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April 28, 2010

Latest FSR issue, "Booker at Five," now available on-line

I am overdue in reporting that the latest issue of the Federal Sentencing Reporter, which is full of analysis and primary materials assessing federal sentencing law and practice five years after the Booker decision, is available on-line.  This issue bears the simple title "Booker at Five," and an array of professors and practitioners discuss various of current state of the post-Booker sentencing landscape.  The Table of Connects for this latest FSR issue can be accessed at this link, and the full issue and/or a full subscription to the Federal Sentencing Reporter can be ordered on-line here.) 

FSR editor Paul Hofer played a central role in this timely FSR issue; Paul and I co-authored the issue's Editors' Observations, which is available here and is titled "A Look at Booker at Five."  Here is how our introduction gets started:

The old saw “time flies when you’re having fun” does not quite capture the five years since the Supreme Court’s decision in United States v. Booker.  To most observers, at least those outside the Department of Justice and perhaps a few circuit courts, the advisory guideline sentencing system created by the Booker remedial opinion is an improvement over the rigid mandatory guidelines system that the Booker merits opinion declared unconstitutional.  Yet the U.S. Bureau of Prisons still runs the largest prison system in the United States, which is itself the nation with the highest incarceration rate in the world. And even district judges and defense attorneys, who may be the biggest fans of the post-Booker federal sentencing system, would surely agree that many aspects of the current system are far from perfect.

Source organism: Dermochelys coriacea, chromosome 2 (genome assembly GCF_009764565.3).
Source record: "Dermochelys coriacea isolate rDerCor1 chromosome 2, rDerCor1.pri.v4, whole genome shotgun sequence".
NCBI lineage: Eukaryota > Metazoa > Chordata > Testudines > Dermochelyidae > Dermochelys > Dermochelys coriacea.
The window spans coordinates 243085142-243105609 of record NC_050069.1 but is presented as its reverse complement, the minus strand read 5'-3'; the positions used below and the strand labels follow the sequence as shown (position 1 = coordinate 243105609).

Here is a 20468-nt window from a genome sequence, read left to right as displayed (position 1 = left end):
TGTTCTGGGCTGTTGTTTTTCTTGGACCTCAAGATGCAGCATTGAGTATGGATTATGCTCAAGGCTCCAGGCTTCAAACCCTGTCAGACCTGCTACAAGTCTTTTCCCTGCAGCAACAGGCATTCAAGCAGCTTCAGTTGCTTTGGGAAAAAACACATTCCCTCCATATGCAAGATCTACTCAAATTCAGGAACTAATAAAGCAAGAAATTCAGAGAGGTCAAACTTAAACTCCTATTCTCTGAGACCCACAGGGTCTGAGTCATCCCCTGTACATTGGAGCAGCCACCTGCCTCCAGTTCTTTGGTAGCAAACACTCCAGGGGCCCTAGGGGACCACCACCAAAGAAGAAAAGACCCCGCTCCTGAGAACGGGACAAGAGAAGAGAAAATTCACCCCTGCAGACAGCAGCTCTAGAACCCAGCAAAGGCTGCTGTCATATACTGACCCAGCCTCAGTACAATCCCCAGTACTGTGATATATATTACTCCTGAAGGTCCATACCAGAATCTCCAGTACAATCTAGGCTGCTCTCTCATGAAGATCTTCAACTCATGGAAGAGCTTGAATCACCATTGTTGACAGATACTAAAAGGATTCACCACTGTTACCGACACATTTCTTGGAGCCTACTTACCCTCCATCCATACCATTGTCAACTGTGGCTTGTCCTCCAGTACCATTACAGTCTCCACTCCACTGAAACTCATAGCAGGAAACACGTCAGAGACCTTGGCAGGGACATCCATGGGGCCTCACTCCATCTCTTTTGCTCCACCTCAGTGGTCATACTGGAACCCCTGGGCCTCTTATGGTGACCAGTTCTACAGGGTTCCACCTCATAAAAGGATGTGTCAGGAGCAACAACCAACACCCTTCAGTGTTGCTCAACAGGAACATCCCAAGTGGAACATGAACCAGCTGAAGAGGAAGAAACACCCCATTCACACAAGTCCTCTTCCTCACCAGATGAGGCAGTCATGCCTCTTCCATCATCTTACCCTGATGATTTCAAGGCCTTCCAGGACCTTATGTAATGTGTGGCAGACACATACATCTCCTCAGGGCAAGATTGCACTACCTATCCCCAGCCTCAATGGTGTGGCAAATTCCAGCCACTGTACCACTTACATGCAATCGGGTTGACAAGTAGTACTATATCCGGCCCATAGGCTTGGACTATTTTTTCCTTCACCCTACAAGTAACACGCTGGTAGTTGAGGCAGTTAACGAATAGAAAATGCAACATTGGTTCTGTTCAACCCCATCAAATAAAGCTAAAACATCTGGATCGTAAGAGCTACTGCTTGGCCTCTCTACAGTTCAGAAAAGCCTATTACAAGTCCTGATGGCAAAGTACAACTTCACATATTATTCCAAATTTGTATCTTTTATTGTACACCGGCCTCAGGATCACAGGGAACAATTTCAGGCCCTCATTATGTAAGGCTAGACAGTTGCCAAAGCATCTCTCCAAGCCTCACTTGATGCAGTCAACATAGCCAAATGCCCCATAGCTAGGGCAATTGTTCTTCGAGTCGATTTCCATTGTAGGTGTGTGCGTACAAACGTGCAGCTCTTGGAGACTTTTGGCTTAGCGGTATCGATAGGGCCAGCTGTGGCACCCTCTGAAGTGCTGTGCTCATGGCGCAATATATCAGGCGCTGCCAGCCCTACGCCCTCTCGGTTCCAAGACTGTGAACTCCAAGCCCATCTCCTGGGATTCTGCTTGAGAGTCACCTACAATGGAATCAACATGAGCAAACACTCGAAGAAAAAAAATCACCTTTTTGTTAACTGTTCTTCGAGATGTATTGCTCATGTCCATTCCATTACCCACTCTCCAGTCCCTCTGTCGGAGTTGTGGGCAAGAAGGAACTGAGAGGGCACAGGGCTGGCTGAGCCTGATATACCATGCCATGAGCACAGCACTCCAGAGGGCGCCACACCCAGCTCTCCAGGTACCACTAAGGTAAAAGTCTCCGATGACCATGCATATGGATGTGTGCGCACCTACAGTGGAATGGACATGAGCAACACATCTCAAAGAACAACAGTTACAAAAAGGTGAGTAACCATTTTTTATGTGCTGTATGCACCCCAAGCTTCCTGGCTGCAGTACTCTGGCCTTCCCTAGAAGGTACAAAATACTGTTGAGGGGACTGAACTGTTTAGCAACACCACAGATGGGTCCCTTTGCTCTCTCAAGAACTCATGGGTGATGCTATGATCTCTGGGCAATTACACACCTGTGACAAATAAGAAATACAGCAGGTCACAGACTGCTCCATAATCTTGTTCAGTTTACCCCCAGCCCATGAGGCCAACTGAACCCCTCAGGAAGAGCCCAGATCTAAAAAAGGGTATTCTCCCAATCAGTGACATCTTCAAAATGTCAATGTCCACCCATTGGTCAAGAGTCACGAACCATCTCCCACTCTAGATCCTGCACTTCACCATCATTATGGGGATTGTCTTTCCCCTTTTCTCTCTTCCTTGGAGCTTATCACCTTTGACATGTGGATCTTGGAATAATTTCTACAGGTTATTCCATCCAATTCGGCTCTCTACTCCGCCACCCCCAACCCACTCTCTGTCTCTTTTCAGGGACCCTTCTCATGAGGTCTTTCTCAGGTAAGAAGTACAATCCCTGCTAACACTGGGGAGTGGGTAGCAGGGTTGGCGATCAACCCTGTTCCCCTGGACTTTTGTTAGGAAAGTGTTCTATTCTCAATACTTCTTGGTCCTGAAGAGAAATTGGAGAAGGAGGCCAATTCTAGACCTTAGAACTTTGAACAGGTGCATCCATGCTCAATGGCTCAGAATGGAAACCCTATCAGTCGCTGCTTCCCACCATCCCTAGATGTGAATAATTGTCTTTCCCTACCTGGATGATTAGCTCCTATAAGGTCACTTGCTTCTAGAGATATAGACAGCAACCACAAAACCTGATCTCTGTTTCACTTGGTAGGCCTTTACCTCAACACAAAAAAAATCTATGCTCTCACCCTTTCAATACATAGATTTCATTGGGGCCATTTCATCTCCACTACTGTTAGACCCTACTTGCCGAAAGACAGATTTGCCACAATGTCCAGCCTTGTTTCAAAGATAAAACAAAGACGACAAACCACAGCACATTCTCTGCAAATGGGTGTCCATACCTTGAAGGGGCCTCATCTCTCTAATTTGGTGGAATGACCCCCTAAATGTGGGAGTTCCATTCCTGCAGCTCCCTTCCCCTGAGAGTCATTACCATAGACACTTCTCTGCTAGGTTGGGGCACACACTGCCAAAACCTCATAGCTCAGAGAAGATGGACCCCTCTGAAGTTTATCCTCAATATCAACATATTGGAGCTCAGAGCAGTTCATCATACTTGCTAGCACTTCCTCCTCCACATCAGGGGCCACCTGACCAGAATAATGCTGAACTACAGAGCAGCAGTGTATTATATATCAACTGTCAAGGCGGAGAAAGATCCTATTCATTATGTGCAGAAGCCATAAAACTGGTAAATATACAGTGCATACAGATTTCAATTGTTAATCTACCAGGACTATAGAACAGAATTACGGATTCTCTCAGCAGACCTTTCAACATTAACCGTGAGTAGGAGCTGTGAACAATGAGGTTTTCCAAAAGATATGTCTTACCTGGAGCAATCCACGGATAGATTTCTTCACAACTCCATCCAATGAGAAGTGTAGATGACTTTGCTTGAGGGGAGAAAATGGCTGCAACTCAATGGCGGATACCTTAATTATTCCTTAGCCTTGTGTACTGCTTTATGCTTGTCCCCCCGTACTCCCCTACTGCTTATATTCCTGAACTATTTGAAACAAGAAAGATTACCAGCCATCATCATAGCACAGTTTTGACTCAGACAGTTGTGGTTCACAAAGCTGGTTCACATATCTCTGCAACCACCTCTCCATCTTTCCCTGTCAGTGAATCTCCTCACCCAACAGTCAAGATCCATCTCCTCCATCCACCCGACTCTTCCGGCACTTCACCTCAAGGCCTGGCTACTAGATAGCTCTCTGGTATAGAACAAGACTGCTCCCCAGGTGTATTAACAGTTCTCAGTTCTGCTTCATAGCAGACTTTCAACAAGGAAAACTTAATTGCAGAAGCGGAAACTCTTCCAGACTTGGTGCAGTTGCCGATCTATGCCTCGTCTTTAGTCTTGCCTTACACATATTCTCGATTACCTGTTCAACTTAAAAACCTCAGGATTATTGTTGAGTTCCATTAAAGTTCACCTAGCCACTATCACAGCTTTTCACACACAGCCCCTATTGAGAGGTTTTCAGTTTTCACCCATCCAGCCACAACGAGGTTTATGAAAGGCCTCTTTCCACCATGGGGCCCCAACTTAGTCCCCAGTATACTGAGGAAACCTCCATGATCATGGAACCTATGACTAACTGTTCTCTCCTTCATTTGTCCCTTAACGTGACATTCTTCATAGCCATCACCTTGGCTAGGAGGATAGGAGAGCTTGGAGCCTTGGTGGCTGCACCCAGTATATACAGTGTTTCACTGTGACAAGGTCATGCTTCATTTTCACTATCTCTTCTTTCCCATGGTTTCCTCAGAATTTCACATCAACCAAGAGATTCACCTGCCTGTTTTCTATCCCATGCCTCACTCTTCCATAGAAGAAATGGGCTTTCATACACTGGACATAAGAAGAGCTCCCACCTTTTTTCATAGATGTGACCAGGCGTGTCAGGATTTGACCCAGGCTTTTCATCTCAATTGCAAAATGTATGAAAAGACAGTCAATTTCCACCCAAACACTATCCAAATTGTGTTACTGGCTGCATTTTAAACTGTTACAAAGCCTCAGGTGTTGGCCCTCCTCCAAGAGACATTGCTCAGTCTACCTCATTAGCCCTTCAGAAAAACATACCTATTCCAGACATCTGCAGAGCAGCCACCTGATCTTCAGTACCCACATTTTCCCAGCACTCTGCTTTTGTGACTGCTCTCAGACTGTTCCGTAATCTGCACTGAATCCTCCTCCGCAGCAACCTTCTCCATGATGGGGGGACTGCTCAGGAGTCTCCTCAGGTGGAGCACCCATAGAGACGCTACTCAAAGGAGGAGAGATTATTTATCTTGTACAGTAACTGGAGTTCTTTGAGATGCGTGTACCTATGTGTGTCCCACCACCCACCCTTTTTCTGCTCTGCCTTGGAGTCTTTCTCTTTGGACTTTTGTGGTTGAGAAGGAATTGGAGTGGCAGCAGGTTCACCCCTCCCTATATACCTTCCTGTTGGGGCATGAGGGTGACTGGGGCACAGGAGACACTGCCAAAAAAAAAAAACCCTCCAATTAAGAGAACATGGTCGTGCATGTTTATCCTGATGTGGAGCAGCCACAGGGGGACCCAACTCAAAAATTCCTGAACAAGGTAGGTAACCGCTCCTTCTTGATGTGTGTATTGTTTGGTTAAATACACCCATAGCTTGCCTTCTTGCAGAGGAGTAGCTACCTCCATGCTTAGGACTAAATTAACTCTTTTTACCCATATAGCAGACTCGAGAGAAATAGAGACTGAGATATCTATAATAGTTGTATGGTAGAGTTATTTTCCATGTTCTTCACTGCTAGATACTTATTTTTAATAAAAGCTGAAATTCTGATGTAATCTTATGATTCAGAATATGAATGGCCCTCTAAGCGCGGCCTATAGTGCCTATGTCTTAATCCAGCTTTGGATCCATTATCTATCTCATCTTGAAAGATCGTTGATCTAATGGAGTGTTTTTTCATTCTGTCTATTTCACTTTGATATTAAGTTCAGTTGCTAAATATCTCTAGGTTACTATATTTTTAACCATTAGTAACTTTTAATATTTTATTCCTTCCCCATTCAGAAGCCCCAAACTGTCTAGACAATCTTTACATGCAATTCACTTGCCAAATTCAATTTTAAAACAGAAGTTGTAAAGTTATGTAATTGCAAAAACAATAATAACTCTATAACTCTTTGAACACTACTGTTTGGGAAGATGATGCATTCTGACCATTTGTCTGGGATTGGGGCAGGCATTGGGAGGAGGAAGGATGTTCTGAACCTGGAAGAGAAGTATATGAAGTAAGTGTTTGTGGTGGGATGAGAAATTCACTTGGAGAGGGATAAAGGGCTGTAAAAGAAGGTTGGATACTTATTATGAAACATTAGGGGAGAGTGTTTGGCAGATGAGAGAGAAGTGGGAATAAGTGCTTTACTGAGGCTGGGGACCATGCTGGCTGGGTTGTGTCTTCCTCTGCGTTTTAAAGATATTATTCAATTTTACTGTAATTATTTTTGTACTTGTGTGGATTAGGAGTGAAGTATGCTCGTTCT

Though not everyone may be having “fun,” there has been no shortage of federal sentencing activity to keep everyone busy thinking about the ruling and its consequences and impact. In this time, more than 350,000 defendants have been sentenced under the effectively advisory guidelines.  The Supreme Court has handed down five additional opinions clarifying implications of the Booker decision (with more in the works), and both district and circuit courts have grappled with issues left unanswered, with varying degrees of success (and expressions of frustration).  Almost as noteworthy is what has not happened. Congress has not picked up the ball hit into its court by the Supreme Court’s Booker remedy, and the U.S. Sentencing Commission has barely acknowledged that the guidelines are advisory in its Guidelines Manual — plus, no major guideline revisions can be attributed to the decision.

In this issue of Federal Sentencing Reporter, we have solicited a range of authors to provide their perspective on what has and has not changed in the federal sentencing system after Booker.  And, in these Editors’ Observations, we seek to spotlight how these perspectives provide a deeper understanding of whether the changes wrought by the Booker decision and its aftermath are the sort that those interested in sentencing justice should believe in.

Other recent FSR issues:

April 28, 2010 at 07:30 AM | Permalink


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